To be continued...

Tuesday, May 28, 2013

Wooldn't It Be Loverly?

This morning I lanolized the soakers I have on hand, two were gifted to me and three I recently made myself. :) Honestly, lanolizing was a little daunting to me until I found a tutorial that showed me how simple it is. Truth be told, I had envisioned myself rubbing lanolin all over the soakers and all kinds of other difficult ideas. Go ahead and laugh--I am. ;) Anyway, it truly couldn't be easier. 

Here's the awesome thing about wool:
Pretty much everyone knows that wool is waterproof to an extent, but what I never realized is that lanolin--the oil that lies on the sheep's skin and at the base of its wool--is what really makes wool so special. When you lanolize wool and use it as a diaper soaker, the urine actually turns to a neutralized soap like substance. WHAT?! WHAT?! Yep. God truly gave us everything we need in nature. EVERYTHING. You don't have to wash wool soakers but once every three to six weeks, just depending on use, etc. You will know when they need to be washed and re-lanolized when they start to leak and/or smell of urine. How do you lanolize? Super simple. 

Fill your sink with cool to lukewarm water. Hot water will cause your wool to felt and shrink up. Get your lanolin--most people seem to recommend this!
You probably have that on hand for your tender breastfeeding nipples, huh? I used about 1/4 inch of lanolin per diaper. Squeeze that stuff right into a cup and add about 1/2 cup boiling water. Swish around until the lanolin is liquified. The lanolin is oil, so it won't mix with the water. Pour this mixture into your sinkful of water. Slowly submerge each soaker into the water and allow to sit. I set my timer for 30 minutes. If you are washing your soakers after use, add a small amount of gentle soap such as you would wash the rest of your cloth dipes in to the boiling water and lanolin mixture before mixing it with the rest of the water. :)

Look at how pretty! Who says gender neutral colors have to be boring?!

After your timer has gone off, gently squeeze--don't twist/wring! It will alter the shape!--the excess water out of each soaker and lay them flat on a towel, rolling them up tightly to encourage more water out of them. I did this twice, using a fresh towel each time. I've read that it can take 24 hours to dry. I think I will set them outside in the shade for a while, but be careful that they are not in direct sun! You don't want those gorgeous colors to fade!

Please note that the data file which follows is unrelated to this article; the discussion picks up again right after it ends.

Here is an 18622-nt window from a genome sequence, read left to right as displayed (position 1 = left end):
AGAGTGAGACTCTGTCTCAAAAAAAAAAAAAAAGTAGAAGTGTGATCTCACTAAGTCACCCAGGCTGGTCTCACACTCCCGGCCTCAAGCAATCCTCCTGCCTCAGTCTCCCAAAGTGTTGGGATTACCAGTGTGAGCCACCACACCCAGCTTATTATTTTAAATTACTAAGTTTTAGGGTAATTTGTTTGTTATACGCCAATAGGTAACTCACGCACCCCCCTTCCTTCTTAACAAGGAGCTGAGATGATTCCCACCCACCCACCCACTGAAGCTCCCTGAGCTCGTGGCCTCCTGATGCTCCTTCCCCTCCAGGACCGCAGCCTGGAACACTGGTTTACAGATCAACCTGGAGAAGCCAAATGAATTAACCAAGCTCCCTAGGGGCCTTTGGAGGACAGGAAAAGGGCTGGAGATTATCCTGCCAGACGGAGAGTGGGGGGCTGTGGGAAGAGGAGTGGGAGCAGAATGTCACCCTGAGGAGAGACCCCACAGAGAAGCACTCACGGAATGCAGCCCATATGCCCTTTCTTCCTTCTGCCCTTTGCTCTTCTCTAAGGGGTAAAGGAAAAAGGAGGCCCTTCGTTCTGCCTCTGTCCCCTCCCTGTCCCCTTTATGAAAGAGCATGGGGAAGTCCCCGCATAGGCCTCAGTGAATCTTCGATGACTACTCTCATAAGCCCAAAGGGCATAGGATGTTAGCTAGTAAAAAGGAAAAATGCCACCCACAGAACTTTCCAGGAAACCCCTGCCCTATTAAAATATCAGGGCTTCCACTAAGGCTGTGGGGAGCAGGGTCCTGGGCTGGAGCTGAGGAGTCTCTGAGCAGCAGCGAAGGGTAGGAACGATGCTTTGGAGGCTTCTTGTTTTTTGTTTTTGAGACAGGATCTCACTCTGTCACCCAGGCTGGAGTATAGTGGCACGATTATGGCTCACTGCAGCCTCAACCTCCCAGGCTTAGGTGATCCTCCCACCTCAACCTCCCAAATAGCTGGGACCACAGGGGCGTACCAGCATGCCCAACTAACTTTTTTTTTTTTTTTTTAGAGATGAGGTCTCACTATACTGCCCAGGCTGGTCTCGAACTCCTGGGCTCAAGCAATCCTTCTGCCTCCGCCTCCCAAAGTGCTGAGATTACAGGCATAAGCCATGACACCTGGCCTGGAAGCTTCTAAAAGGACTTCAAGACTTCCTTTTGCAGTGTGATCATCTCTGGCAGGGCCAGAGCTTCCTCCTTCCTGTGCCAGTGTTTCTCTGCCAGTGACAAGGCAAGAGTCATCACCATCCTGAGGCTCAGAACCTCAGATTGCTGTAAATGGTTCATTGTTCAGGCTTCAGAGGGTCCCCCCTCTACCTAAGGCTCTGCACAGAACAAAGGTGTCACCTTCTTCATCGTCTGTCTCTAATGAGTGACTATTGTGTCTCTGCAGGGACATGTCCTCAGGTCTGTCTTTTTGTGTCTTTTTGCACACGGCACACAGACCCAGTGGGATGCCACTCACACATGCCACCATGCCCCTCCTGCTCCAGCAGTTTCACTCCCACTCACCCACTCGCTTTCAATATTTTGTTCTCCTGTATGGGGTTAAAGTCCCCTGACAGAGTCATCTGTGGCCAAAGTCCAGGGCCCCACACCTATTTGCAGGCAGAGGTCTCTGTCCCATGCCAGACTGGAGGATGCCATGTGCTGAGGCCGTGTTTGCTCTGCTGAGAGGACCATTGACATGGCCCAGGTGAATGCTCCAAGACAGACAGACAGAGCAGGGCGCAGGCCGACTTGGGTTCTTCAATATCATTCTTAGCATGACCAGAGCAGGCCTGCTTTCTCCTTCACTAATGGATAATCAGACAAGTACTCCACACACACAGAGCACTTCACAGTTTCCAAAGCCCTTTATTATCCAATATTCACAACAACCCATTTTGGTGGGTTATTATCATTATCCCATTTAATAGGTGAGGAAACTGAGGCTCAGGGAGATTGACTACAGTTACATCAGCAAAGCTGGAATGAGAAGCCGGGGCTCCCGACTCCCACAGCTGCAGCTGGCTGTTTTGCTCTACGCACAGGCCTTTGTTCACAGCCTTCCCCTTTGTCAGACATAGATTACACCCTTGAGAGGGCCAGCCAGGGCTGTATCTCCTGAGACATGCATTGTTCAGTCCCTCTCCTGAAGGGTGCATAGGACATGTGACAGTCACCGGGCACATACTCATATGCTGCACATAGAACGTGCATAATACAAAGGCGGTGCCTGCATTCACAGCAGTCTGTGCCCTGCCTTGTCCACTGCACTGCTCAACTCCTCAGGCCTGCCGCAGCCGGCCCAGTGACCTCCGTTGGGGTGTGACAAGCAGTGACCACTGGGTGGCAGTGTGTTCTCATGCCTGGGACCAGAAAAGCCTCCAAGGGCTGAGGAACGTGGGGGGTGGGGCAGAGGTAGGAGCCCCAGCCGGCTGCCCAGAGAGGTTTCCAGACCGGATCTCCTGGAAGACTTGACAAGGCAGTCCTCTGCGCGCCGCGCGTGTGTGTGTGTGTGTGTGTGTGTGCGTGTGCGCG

Look at how blue the water is from those orange and aqua soakers! Haha!

I'm so excited to put these beauties to use when baby gets here! Next on the list? Baby leg warmers and wool breast pads, although I think I will toy with felting the breast pads for extra softness. ;)

Thursday, May 9, 2013

A Busy Life and Crochet Work!

Busy schedules and a crazy life make it hard to remember to blog sometimes! :) It seems like there is always something to be done and no time in which to do it. (Oh...I need to switch laundry while it's on my mind...) Anyway, Norah has been potty learning this week and is doing great! I'm really proud of her. I wasn't totally sure that she would want to give up her diapers, but she is loving her panties and having few accidents--yay! On the subject of diapers, we are going a slightly different route for this baby. We used covers and prefolds for Norah in the first few weeks, but went solely to pockets/AI2s after that. I really wanted to go the prefold route this time, so we are collecting covers and I am making wool soakers and longies, which are SOOOOO ADORABLE!!!! I cannot express to you how cute they are--really!! Look at how cute! Yes, the hat is a Breastfeeding support hat!
 I have more wool and will be making plenty in all sizes, but this is what I have made since last week. Crocheting is easy to do when you have a toddler attached to you. ;)